Star Trek: Horizon

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  • #1886
    Steve W
    Steve W
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    I came across this while poking around YouTube, and started watching it with no real intention of seeing the whole thing through. But that’s what happened, much to my own amazement, a Trek fan film that didn’t want to make me turn it off after two minutes due to terrible acting or ’90s special effects. It’s set in the Enterprise timeline, aboard the NX-04 Discovery, during the Romulan conflict. The acting is mostly good (or at least not jarring enough to knock me out of the story), and the special effects are surprisingly good for such a low budget flick. There’s the usual things a fan film has – a cast of paunchy actors who would never make it to screen on a network show, lots of callbacks to the series it’s based on, and somewhat iffy science and story structure. There’s always a blurriness to everything onscreen to hide the fact that they’re acting in front of green screens and a good amount of shaky cam footage, and in this case it worked pretty well to camouflage the cheapness of the effects.

    I generally don’t care for fan films for a number of reasons I’ve stated previously, but this one wasn’t bad at all. It wasn’t great, but it wasn’t as terrible as most of the ones I’ve watched. It looks like real production values went into it. It had a somewhat muddy storyline that might only make immediate sense to hardcore Trek geeks (who I would guess are their main audience, honestly). They also made it feel like a pilot movie for a series that’ll never be created. Still, it was pretty watchable and not cringeworthy. I’m giving it an 80 out of 100.

    #8788

    And apparently the Horizon sequel, Federation Rising, has now been gently “cancelled from afar” by CBS/Paramount, thanks to the Axanar case. [LINK]

    The Horizon sequel, Federation Rising, was due to begin a crowdfunding campaign on Saturday, April 23, but a call from CBS to creator Tommy Kraft has ended that. And it appears to be Axanar’s fault.

    In a lengthy post to the Star Trek – Horizon Facebook page, Kraft wrote:

    Executives from CBS reached out to me and advised me that their legal team strongly suggested that we do not move forward with plans to create a sequel to Horizon. While this is a sign of the current climate that we find ourselves in with Star Trek fan films, I want to personally thank CBS for reaching out to me, rather than including us in their ongoing lawsuit against Axanar.

    It was conveyed that the reason CBS was reaching out to me was due to the legal troubles stemming from the Axanar case. Again, CBS did not have to reach out personally. The message I received felt more like they were giving me a heads up before we got too involved in another project, rather than a group of angry executives swinging a hammer.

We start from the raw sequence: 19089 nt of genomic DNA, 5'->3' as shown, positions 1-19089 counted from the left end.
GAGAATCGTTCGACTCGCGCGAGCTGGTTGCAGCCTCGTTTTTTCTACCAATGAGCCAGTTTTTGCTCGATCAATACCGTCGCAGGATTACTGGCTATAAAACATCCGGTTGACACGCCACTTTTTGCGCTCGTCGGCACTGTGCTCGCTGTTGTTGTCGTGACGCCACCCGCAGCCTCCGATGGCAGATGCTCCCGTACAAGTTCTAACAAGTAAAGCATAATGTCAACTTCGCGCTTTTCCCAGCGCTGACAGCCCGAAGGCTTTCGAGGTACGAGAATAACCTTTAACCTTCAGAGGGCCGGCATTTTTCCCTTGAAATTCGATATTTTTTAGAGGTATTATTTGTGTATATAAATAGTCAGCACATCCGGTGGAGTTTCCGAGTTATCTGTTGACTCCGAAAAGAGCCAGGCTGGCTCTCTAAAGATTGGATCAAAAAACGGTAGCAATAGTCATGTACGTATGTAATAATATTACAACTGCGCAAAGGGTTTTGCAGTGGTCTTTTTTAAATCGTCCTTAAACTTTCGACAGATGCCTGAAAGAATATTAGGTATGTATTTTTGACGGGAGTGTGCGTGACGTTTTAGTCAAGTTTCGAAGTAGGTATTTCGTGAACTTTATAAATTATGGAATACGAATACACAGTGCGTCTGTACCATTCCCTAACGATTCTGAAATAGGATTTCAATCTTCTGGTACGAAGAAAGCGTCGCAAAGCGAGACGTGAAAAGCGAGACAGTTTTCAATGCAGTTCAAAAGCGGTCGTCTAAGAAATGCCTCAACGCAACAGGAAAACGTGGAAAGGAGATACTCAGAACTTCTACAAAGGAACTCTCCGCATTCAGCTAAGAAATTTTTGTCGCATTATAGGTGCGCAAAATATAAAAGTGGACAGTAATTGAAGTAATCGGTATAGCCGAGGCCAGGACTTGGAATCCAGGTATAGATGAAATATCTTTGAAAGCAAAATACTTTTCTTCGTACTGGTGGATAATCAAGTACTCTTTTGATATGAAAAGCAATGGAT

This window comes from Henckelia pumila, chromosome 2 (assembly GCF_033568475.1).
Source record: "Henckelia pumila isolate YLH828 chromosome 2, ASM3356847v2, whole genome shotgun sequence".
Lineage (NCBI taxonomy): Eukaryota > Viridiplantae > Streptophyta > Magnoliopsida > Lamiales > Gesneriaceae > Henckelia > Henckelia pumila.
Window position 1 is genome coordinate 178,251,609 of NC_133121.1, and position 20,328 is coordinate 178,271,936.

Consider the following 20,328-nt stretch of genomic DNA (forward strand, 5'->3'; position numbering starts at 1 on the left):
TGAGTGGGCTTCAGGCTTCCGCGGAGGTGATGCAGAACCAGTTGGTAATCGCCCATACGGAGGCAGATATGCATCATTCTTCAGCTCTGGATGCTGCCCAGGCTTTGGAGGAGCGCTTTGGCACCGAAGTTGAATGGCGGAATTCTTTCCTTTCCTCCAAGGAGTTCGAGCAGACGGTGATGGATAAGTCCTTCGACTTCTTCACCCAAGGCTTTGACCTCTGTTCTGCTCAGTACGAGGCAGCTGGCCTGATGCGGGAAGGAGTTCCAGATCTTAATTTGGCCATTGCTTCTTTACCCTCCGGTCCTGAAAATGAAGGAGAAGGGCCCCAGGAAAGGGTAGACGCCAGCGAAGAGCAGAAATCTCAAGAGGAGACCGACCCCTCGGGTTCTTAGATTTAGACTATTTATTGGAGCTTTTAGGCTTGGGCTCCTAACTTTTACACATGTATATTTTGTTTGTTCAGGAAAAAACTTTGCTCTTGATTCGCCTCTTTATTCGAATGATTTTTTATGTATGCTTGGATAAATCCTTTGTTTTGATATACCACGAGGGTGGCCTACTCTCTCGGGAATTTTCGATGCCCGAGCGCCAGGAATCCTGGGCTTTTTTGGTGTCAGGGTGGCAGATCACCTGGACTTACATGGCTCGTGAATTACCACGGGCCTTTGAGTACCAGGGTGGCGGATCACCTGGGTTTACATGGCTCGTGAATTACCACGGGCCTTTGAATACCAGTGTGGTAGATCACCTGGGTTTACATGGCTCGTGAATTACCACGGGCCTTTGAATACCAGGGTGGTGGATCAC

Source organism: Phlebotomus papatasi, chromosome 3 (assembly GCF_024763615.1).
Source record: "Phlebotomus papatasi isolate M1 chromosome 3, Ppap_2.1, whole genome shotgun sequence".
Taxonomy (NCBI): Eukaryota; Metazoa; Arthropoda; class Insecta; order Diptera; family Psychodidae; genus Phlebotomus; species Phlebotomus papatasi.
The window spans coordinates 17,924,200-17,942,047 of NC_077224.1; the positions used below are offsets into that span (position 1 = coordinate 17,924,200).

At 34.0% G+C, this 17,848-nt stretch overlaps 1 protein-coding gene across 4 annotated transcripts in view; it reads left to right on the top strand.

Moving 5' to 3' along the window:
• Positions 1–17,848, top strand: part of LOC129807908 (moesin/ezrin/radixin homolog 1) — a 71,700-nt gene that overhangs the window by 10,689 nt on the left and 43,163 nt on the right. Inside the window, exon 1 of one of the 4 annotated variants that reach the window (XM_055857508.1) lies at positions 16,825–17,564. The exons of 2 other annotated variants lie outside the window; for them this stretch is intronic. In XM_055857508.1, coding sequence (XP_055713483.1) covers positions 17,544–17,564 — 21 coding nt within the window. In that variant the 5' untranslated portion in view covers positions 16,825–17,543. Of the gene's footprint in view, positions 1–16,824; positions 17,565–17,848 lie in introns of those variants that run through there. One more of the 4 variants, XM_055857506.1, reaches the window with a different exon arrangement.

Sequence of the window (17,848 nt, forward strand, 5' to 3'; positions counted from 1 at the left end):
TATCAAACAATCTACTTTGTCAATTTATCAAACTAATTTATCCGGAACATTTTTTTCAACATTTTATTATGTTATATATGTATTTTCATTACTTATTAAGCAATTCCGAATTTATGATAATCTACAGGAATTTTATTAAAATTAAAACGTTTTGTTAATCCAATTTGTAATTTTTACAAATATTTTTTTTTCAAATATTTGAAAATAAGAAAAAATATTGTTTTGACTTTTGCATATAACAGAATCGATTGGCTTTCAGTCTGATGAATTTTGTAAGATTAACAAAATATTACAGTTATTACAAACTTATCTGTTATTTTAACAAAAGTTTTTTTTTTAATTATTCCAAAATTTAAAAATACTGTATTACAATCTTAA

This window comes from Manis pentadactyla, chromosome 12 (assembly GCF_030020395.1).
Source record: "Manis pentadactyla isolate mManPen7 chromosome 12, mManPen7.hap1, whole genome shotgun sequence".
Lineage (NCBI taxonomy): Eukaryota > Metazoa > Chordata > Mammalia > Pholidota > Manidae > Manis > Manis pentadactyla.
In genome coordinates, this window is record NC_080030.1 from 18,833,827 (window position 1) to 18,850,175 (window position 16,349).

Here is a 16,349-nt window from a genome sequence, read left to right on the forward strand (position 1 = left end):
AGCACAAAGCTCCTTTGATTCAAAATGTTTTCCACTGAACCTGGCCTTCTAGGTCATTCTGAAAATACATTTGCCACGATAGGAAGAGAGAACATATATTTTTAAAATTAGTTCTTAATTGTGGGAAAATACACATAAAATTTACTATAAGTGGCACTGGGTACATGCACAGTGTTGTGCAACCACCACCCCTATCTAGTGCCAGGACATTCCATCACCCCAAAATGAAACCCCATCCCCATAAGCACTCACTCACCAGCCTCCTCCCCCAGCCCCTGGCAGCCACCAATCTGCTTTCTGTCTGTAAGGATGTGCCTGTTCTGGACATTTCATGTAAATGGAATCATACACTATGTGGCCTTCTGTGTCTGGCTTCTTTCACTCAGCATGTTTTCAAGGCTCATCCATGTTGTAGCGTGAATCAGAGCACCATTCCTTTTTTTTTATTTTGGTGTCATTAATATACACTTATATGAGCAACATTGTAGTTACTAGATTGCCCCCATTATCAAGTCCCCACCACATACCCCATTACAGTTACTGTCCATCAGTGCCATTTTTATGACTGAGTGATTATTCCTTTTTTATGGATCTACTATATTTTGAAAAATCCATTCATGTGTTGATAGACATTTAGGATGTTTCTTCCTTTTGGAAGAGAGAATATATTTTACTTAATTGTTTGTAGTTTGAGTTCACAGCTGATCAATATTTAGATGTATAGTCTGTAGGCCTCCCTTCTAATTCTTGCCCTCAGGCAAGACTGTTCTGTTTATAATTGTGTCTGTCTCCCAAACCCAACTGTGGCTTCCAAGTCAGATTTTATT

The eventual impact of this case, according to Tomazic, may well limit what true fan productions can do in the future.

    I really fear for the future of this subgenre of movie-making. It’s really starting to feel like one guy pissing in the well that everyone else is drinking from because he can’t have his way.

    #8789
    Steve W
    Steve W
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    I wonder if it’s more about raising money for the production, not all of which would probably go into the movie, rather than making a Star Trek fan film. There have been plenty of fan films made in the past, but not many of them used Kickstarter to get funding, which could be legally construed as a for-profit production. I think it was actually considerate of CBS/Paramount to tell him to stop the Kickstarter, because their legal team might be forced to pull him into the Anaxar fiasco since those guys tried the same thing, albeit with far more shady ideas behind it.

    I have to wonder if Kraft made the sequel to Horizon but without external funding and specifically stating that it would be a free, non-profit fan film, would he get the blessing of CBS/Paramount. As long as he doesn’t take money from others and pays for it himself, I would think he’d avoid the ire of their legal department.

    Oh Lord, people on the internet have wildly varying views of this latest development. Dumb people are saying that everybody should boycott the new Trek series, more intelligent people attempt to argue that CBS/Paramount have the legal recourse to protect their intellectual property to keep it from being violated in the future, people saying that it’s okay to take copyrighted IP and do whatever you want with it, and the problem with all that is that people stating their views doesn’t change the notions of the people they’re arguing with, because the internet has become a place where everybody shouts their ideology and nobody listens to the opposing viewpoint. Back in the late ’90s it seemed like the internet would become the place where ideas could be exchanged and discussions could be had from every standpoint, but nowadays it’s all “you’re wrong, I want you to tell me I’m right!” Just something else to blame Millennials for. And by the way, you kids get off my lawn.

    #8790

    @Steve W wrote:

    I have to wonder if Kraft made the sequel to Horizon but without external funding and specifically stating that it would be a free, non-profit fan film, would he get the blessing of CBS/Paramount. As long as he doesn’t take money from others and pays for it himself, I would think he’d avoid the ire of their legal department.

    I think that’s rapidly becoming the only way left to do it. Don’t do it unless you can already pay for it, do it quietly, underground, don’t announce anything, just pop it on Youtube one day and watch the reaction.

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